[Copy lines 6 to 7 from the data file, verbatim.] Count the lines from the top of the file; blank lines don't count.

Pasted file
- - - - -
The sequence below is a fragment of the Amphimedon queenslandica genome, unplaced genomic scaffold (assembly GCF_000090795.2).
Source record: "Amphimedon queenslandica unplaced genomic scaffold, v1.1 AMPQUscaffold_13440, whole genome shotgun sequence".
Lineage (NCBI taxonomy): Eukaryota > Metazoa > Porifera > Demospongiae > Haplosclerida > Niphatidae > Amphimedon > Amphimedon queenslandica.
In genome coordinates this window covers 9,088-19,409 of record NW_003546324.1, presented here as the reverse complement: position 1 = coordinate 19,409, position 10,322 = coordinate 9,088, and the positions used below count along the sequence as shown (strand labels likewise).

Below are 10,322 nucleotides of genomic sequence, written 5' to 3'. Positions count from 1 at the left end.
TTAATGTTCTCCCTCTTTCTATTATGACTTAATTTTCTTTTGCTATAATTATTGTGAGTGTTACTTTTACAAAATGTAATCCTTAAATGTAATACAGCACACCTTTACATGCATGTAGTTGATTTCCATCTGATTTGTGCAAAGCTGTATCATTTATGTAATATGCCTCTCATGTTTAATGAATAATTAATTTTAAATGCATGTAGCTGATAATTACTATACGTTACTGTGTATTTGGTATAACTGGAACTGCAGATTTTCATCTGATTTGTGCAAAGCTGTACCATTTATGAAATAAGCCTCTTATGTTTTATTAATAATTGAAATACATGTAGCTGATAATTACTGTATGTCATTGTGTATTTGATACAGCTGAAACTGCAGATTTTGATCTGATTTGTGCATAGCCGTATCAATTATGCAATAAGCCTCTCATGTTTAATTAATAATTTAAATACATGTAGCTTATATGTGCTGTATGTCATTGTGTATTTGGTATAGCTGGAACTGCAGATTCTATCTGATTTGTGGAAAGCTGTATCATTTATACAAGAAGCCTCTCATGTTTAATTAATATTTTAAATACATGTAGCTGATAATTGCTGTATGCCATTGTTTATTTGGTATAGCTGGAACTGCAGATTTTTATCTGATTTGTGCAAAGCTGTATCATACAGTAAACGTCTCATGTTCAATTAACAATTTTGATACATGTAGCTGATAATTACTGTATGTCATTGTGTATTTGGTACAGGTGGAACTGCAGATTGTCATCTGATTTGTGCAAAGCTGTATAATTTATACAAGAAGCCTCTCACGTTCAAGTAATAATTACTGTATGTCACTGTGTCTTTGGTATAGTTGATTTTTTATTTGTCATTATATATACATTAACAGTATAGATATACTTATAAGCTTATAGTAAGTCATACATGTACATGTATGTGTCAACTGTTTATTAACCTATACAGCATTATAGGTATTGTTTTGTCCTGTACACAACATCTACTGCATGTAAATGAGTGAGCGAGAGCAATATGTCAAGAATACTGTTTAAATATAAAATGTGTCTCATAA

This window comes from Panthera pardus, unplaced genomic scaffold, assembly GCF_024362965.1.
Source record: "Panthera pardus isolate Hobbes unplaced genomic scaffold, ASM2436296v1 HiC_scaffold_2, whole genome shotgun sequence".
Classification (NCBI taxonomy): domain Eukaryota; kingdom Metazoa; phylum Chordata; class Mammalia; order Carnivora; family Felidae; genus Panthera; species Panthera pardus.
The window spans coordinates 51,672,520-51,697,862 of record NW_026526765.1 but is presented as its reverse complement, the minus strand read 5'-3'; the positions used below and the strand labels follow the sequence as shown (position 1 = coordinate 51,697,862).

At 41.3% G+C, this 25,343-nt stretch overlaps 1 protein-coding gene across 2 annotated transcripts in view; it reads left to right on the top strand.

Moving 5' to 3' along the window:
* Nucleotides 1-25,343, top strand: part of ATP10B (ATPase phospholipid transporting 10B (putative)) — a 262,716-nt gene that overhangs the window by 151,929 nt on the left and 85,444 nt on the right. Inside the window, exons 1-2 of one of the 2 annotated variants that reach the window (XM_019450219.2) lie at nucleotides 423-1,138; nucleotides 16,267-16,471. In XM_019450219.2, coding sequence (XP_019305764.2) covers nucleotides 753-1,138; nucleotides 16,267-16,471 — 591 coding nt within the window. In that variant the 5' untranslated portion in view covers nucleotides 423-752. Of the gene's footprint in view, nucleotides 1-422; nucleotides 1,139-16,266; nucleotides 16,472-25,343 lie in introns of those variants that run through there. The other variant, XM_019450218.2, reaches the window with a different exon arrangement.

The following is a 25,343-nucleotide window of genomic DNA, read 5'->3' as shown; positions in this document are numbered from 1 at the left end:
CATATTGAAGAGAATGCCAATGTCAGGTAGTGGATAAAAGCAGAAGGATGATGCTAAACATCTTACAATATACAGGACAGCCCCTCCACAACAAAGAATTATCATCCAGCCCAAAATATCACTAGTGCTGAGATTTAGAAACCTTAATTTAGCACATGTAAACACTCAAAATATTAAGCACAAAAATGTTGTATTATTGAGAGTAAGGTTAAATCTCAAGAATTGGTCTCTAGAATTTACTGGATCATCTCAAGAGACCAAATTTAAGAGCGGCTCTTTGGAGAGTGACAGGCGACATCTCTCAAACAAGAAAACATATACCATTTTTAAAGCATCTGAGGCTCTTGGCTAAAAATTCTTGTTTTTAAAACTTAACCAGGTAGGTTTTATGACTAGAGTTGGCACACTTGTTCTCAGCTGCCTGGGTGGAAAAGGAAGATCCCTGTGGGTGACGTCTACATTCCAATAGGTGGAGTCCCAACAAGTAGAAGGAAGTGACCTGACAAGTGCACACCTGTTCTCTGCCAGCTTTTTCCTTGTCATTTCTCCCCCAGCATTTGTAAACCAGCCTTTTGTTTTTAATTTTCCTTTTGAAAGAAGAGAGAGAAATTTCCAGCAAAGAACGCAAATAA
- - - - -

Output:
TTAATGTTCTCCCTCTTTCTATTATGACTTAATTTTCTTTTGCTATAATTATTGTGAGTGTTACTTTTACAAAATGTAATCCTTAAATGTAATACAGCACACCTTTACATGCATGTAGTTGATTTCCATCTGATTTGTGCAAAGCTGTATCATTTATGTAATATGCCTCTCATGTTTAATGAATAATTAATTTTAAATGCATGTAGCTGATAATTACTATACGTTACTGTGTATTTGGTATAACTGGAACTGCAGATTTTCATCTGATTTGTGCAAAGCTGTACCATTTATGAAATAAGCCTCTTATGTTTTATTAATAATTGAAATACATGTAGCTGATAATTACTGTATGTCATTGTGTATTTGATACAGCTGAAACTGCAGATTTTGATCTGATTTGTGCATAGCCGTATCAATTATGCAATAAGCCTCTCATGTTTAATTAATAATTTAAATACATGTAGCTTATATGTGCTGTATGTCATTGTGTATTTGGTATAGCTGGAACTGCAGATTCTATCTGATTTGTGGAAAGCTGTATCATTTATACAAGAAGCCTCTCATGTTTAATTAATATTTTAAATACATGTAGCTGATAATTGCTGTATGCCATTGTTTATTTGGTATAGCTGGAACTGCAGATTTTTATCTGATTTGTGCAAAGCTGTATCATACAGTAAACGTCTCATGTTCAATTAACAATTTTGATACATGTAGCTGATAATTACTGTATGTCATTGTGTATTTGGTACAGGTGGAACTGCAGATTGTCATCTGATTTGTGCAAAGCTGTATAATTTATACAAGAAGCCTCTCACGTTCAAGTAATAATTACTGTATGTCACTGTGTCTTTGGTATAGTTGATTTTTTATTTGTCATTATATATACATTAACAGTATAGATATACTTATAAGCTTATAGTAAGTCATACATGTACATGTATGTGTCAACTGTTTATTAACCTATACAGCATTATAGGTATTGTTTTGTCCTGTACACAACATCTACTGCATGTAAATGAGTGAGCGAGAGCAATATGTCAAGAATACTGTTTAAATATAAAATGTGTCTCATAA

This window comes from Panthera pardus, unplaced genomic scaffold, assembly GCF_024362965.1.